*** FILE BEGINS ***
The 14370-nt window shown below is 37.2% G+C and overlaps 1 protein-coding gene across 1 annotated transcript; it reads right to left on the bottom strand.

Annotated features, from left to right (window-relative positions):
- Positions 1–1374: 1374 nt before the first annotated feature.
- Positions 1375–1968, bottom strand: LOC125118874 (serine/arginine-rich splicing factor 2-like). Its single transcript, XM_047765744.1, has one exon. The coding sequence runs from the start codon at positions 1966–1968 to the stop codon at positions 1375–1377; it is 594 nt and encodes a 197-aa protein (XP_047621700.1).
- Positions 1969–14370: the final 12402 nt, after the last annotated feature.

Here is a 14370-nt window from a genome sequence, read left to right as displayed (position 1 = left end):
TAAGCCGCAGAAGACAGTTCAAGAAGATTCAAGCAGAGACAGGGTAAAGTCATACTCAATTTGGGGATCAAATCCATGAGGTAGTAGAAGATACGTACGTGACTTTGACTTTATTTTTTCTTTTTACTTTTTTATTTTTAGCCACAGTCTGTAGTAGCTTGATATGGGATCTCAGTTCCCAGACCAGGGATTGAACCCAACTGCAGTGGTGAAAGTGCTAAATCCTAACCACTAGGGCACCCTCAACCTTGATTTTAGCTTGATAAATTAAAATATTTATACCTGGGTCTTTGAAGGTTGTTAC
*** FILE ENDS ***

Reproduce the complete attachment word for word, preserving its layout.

The 14370-nt window shown below is 37.2% G+C and overlaps 1 protein-coding gene across 1 annotated transcript; it reads right to left on the bottom strand.

Annotated features, from left to right (window-relative positions):
- Positions 1–1374: 1374 nt before the first annotated feature.
- Positions 1375–1968, bottom strand: LOC125118874 (serine/arginine-rich splicing factor 2-like). Its single transcript, XM_047765744.1, has one exon. The coding sequence runs from the start codon at positions 1966–1968 to the stop codon at positions 1375–1377; it is 594 nt and encodes a 197-aa protein (XP_047621700.1).
- Positions 1969–14370: the final 12402 nt, after the last annotated feature.

Here is a 14370-nt window from a genome sequence, read left to right as displayed (position 1 = left end):
TAAGCCGCAGAAGACAGTTCAAGAAGATTCAAGCAGAGACAGGGTAAAGTCATACTCAATTTGGGGATCAAATCCATGAGGTAGTAGAAGATACGTACGTGACTTTGACTTTATTTTTTCTTTTTACTTTTTTATTTTTAGCCACAGTCTGTAGTAGCTTGATATGGGATCTCAGTTCCCAGACCAGGGATTGAACCCAACTGCAGTGGTGAAAGTGCTAAATCCTAACCACTAGGGCACCCTCAACCTTGATTTTAGCTTGATAAATTAAAATATTTATACCTGGGTCTTTGAAGGTTGTTAC